Since writing my last post, “Behind the scenes …”, I have had a number of discussions following my suggestion of how the inner workings of an ATM may be headed to the sub $100 mark, excluding the cartridges and the hardened unit wrapped around these inner workings. These last two items may end up being locally sourced anyway, so as variables, I feel more inclined to remove them from the equation. But only temporarily, of course, as there’s still no easy way to discount their costs and their costs will vary wildly depending upon location.
However, raising the topic of Tandem computers — known today as HP NonStop BladeSystems — did lead to some raised eyebrows. Not everyone is aware that these servers remain as popular as they do, or that they continue to be developed. And just as many of you weren’t as appreciative of how much commoditization has been pursued by NonStop development, or that they have dropped in price as much as they have. For more information on this subject, you may want to check out an opinions paper I recently completed, “Why more corporations today depend on HP Integrity NonStop mission-critical servers!” that will be posted to HP’s web site — I will provide a link, probably as a comment to this post, as soon as HP provides me with an update.
While I have worked with a number of different vendors’ platforms over the years, including IBM mainframes together with their plug-compatible equivalents from the likes of Fujitsu/FACOM and Nixdorf, as well as with systems from Digital Equipment/DEC and Tandem Computers/NonStop BladeSystems, I have long harbored a slight bias in favor of Tandem/NonStop that continues even to this day, as they continue to roll off the production line at HP’s Singapore facility.
For many years it was the extensive communications connectivity support that came as a part of NonStop that led to its success at supporting POS and ATM networks. Credit and debit card issuers still rely heavily on NonStop, as do many of the major financial institutions, and as one of the more significant vendors in the payments platform space, ACI Worldwide found out all too well, these users would rather switch solutions vendors than change platform.
However, should we head to a future where ATMs cost only a few hundred dollars and the best, most robust servers are priced in the low hundreds of thousands of dollars (yes, I am beginning to hear some really positive news about the potential performance benefits coming from Intel’s “Poulson” Itanium chip program) then I expect to see much more attention focused on the software — in particular, on the software that monitors these new networks of inexpensive ATMs.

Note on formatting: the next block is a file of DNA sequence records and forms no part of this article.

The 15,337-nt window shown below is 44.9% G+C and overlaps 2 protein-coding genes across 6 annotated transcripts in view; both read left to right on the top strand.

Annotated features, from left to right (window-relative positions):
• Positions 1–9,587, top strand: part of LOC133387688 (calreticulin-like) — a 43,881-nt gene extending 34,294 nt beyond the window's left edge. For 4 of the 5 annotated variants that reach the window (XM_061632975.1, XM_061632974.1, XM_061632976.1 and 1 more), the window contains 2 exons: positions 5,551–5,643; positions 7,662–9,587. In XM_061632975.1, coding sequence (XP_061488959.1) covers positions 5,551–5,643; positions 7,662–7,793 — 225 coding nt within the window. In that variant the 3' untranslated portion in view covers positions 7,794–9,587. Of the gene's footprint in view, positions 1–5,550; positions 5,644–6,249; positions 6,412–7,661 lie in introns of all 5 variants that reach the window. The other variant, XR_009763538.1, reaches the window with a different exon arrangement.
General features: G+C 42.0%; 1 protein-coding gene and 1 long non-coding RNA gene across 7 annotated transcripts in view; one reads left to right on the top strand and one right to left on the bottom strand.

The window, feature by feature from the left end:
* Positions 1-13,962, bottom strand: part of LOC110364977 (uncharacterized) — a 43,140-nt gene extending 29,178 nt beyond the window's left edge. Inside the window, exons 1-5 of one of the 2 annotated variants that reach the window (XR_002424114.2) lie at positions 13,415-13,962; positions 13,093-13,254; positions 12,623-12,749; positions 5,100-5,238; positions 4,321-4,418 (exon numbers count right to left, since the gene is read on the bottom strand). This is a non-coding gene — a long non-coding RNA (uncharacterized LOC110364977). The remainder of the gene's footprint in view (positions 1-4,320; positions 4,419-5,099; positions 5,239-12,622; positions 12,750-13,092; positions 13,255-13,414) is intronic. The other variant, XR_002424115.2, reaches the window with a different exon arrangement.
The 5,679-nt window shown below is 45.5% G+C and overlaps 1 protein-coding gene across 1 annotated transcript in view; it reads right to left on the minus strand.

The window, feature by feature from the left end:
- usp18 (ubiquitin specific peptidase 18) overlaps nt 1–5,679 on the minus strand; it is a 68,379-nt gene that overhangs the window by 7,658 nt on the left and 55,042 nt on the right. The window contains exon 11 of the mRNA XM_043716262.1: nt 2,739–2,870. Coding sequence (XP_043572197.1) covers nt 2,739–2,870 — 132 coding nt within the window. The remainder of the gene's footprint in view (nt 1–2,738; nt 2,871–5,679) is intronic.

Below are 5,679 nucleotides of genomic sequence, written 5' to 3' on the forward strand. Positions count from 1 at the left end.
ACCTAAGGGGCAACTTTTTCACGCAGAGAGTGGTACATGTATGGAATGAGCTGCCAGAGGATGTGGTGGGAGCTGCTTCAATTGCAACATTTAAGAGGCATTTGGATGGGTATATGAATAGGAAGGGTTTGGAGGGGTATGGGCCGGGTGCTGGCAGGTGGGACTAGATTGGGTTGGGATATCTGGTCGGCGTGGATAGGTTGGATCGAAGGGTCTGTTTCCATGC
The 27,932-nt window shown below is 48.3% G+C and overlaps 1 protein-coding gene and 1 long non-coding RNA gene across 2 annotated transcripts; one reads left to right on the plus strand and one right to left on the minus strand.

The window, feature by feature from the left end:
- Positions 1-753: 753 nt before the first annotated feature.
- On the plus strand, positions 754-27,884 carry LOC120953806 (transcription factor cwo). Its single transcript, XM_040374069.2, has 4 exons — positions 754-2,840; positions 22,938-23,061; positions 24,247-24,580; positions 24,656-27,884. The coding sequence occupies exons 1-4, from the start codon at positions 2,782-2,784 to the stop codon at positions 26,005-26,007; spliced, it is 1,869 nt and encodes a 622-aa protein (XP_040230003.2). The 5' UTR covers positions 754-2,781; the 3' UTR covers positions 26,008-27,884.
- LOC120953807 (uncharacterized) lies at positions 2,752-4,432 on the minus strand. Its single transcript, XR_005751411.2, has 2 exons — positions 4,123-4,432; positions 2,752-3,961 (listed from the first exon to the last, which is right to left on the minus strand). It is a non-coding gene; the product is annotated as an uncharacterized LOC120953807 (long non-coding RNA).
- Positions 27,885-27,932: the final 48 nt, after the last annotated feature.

It is only logical to anticipate that with a much lower entry price for deploying ATMs the number of them will explode. It is also just as reasonable to expect that the biggest markets for them will likely also be the most populous countries where economies are changing rapidly. The middleclass of some of these countries has already surpassed the total population of all but the very largest of developed countries and newly empowered as these middle classes have become, they will want their morning cup of Starbucks or whatever along with their favorite fast-food snack, just as I do, even as they wait for the oil to be changed in the BMW, Nissan or Chevrolet — and for many of them, cash will continue to be king!
But the bottom line remains the same. Take the price out of ATMs and couple that with much lower-priced server platforms, and leverage new modern payments platforms coming today from as far afield as India and France — and the scope of what needs to be monitored will only become much larger. Perhaps the $99 ATM is still a long way off and perhaps the $10,000 NonStop is just the stuff of dreams, but the potential for such price erosion is very real and with it comes the responsibility to monitor and to manage ever-larger networks of ATMs as well as to mine what is observed and collected to better compete in the financial services marketplace.
In coming posts I will look at the products and solutions designed to better monitor and manage these flourishing networks of cheap ATMs as well as the analytics solutions now emerging that are helping to provide greater insight into the behavior of those who frequent these devices. With a history of working with both IBM mainframe and HP NonStop systems, I have seen a lot of good solutions and am expecting to see even greater engagement between the vendors involved and the financial services industry — after all, we don’t expect just to leave dozens if not hundreds of these ATMs just hanging at the end of a line!
No, not just a bunch of tools and utilities, today’s modern monitoring products have become true solutions for all those within IT who just have to know what’s happening! Who could have predicted how explosive the marketplace for tablets and smartphones would have become? Who could have predicted the size of the marketplace for the apps that arose? Or that they would arise as quickly as they did?
And who would want to suggest this will not happen anytime soon with ATMs, or forecast their growth as being anything other than as explosive as we have seen with tablets and smart phones?
As with everything else we do within IT, being prepared is a big part of winning the battle so no, let’s not become too shortsighted about this potential development for ATMs. After all, we can see a very long way these days …